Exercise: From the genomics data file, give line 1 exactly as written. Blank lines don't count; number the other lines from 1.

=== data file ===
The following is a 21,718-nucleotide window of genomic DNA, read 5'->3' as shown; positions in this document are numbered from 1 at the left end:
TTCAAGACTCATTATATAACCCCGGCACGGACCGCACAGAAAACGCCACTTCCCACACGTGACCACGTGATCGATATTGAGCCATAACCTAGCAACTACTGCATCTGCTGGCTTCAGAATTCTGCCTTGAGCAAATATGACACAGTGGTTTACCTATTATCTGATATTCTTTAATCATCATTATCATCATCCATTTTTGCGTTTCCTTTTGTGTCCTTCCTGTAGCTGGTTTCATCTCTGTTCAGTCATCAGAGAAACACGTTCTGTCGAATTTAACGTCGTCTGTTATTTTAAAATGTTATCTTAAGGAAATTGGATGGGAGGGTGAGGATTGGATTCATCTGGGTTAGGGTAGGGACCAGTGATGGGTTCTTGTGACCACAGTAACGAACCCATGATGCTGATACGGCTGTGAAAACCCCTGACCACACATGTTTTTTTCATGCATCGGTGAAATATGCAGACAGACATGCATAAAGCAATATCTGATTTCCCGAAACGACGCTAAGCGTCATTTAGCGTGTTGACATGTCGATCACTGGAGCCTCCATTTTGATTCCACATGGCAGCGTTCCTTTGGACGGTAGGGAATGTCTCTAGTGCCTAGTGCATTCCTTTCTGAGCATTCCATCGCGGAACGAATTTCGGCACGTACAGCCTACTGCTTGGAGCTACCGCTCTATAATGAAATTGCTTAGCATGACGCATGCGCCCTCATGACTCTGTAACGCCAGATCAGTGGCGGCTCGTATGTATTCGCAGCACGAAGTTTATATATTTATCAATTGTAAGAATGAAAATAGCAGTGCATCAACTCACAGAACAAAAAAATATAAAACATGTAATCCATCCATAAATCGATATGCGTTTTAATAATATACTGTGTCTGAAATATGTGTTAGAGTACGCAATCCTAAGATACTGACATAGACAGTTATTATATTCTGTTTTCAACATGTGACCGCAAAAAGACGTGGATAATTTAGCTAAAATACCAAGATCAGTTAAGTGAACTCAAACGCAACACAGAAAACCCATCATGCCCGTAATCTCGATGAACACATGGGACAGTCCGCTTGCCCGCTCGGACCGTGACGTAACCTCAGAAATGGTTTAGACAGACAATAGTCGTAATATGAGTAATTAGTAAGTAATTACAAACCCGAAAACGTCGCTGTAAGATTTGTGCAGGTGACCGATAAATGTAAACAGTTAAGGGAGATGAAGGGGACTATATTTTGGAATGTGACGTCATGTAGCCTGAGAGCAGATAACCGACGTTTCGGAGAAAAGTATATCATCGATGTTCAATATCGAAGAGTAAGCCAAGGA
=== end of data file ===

The following is a 21,718-nucleotide window of genomic DNA, read 5'->3' as shown; positions in this document are numbered from 1 at the left end: